for it as well.
This was probably my best question type since I had a natural flair for most of this. I read through the Powerscore On-Demand Course CR strategies and took notes and just internalized the strategies. ALWAYS identify the conclusion of the argument. Then try to think of possible assumptions and weakening links. For strengthen questions, the answer choice would either negate the links or explicitly state an assumption. For weaken questions, the answer choice would be the one which states the missing link, or the assumption. Simple strategies like this will matter more than trying to memorize the random rules and explicitly stated procedures.
I am a voracious reader, but only when I like it. I absolutely despise reading editorials. Scientific articles are totally fine, since I'm an engineer. But passages on civil rights movements just bore me (No offense, but never been much of a social sciences person, at least when it came to reading. At the start of my preparation, I used to get really bored of the passages and lose concentration. Result? I used to get like 1 of every 3-4 questions wrong. But I also had this eerie habit of finishing the test with 20 minutes to spare, at least. So I decided to use the time to my benefit and I started reading the passages while simultaneously taking notes. Mind you, this will NOT work unless you have enough time left. But if you read fast enough and practice enough, you'll get to a stage where you are able to read the passage in 3-4 minutes and take notes (physically in the beginning and then mentally, perhaps). This will help drill the passage into your mind as you answer the questions. I know there are alternative strategies recommended here, but personally I feel like nothing can be as good as completely reading the passage and then attacking the questions.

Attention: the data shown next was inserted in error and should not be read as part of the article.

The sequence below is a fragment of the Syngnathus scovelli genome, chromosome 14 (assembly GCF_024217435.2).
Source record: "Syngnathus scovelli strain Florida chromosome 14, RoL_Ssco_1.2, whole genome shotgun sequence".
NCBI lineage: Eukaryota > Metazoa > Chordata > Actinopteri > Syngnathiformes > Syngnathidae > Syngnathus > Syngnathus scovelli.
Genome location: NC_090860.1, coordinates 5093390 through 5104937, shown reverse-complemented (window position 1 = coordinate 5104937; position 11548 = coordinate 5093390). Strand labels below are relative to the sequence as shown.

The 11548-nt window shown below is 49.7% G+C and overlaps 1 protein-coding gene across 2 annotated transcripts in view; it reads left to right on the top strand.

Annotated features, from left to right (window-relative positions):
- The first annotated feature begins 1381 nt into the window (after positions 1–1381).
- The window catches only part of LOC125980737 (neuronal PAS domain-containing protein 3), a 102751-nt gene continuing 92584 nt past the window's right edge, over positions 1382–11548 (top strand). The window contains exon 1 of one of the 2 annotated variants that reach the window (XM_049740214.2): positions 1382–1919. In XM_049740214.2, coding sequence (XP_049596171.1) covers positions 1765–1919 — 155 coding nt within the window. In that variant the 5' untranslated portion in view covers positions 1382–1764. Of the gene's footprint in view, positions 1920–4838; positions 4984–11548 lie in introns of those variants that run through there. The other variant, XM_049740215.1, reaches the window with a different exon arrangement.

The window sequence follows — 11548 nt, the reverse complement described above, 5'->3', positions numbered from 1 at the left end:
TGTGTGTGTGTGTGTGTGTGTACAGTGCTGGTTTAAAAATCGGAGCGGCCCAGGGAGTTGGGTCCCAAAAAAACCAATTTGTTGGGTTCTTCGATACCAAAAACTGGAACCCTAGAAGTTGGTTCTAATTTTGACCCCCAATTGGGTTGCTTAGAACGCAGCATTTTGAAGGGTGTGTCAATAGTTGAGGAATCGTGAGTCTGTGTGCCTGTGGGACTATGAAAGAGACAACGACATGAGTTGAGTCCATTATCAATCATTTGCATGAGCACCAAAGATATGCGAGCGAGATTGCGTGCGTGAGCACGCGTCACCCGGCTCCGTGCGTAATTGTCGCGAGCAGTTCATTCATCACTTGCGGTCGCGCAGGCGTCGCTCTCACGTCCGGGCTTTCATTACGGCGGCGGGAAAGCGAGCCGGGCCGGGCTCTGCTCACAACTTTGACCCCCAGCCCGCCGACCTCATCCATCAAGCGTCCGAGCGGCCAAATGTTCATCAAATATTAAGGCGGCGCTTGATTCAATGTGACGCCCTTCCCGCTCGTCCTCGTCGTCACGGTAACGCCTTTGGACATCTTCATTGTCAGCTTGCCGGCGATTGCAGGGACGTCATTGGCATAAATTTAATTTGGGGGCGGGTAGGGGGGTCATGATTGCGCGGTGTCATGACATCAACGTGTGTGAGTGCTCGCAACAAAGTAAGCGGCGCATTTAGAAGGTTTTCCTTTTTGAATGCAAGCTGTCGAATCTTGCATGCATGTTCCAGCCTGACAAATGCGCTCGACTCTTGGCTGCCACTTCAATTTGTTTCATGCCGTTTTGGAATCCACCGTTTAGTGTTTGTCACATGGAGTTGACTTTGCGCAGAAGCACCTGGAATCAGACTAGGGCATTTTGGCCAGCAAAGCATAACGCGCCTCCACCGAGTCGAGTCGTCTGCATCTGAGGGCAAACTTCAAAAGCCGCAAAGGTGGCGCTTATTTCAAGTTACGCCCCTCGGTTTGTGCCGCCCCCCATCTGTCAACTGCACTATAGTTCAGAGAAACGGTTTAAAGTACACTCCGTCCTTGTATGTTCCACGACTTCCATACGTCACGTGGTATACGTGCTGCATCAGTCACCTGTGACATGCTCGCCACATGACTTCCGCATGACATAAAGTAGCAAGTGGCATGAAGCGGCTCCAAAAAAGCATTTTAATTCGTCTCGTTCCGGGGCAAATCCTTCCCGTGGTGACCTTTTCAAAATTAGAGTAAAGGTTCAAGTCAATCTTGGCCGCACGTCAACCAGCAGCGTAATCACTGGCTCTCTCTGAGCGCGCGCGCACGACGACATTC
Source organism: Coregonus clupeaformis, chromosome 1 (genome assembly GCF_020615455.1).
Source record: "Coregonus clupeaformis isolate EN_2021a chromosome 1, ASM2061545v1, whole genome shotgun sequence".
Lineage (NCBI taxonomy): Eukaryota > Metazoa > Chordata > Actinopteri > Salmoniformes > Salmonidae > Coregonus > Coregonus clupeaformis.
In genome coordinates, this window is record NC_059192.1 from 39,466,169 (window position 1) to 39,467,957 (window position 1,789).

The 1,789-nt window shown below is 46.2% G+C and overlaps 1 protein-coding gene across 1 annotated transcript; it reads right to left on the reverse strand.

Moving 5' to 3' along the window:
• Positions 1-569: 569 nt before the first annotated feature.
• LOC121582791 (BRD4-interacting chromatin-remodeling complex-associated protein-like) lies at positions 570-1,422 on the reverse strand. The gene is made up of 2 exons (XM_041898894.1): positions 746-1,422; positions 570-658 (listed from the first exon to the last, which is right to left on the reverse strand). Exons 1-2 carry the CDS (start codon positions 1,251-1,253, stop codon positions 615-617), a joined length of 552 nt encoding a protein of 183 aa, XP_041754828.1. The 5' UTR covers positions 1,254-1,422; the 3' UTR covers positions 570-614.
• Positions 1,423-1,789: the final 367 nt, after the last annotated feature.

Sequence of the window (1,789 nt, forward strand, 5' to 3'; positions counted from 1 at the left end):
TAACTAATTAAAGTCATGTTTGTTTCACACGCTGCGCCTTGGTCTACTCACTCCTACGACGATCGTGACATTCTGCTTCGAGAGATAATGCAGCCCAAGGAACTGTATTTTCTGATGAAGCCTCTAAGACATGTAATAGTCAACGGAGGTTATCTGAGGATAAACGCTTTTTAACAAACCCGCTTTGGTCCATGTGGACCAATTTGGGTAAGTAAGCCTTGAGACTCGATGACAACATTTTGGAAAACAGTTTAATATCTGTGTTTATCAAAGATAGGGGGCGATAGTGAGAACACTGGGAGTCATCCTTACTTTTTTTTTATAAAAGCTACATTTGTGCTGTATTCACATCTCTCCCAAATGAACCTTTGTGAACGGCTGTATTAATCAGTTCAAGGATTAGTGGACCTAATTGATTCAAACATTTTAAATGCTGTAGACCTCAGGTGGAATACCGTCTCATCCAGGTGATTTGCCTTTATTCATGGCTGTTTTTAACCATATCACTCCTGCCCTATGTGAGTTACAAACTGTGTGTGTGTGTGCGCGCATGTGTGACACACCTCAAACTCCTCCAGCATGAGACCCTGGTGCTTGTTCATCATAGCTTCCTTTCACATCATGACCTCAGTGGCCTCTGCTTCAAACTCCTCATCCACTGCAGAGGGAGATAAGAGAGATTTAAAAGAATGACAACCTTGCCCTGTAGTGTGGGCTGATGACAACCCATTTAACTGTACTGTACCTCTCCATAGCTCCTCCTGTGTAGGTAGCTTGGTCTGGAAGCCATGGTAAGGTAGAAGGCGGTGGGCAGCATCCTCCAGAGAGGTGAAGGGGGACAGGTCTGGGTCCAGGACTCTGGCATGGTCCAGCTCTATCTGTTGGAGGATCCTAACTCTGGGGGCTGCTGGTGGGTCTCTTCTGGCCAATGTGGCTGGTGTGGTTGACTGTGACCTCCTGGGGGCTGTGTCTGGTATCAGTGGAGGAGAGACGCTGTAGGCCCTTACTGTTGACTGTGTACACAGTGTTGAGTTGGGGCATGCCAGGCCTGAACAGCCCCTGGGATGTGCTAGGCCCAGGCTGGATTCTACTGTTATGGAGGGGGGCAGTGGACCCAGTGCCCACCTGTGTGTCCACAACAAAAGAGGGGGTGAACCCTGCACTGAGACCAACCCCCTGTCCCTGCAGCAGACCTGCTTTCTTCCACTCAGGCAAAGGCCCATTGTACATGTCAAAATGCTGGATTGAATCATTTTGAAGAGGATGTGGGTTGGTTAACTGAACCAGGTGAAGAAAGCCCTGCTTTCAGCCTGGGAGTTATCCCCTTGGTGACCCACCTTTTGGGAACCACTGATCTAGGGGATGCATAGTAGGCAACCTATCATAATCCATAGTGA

That's about it guys. Please let me know if you have any other questions and I'll be glad to answer them. For now, it's time for me to finish watching Pirates of the Caribbean.
P.S - I had Charlie the Unicorn stuck in my head the ENTIRE exam. The bed intruder song popped in and out sometimes. Maybe it helped. Probably not.
P.P.S - The more I got into it, the more I started treating the GMAT like a game. You've gotta make it enjoyable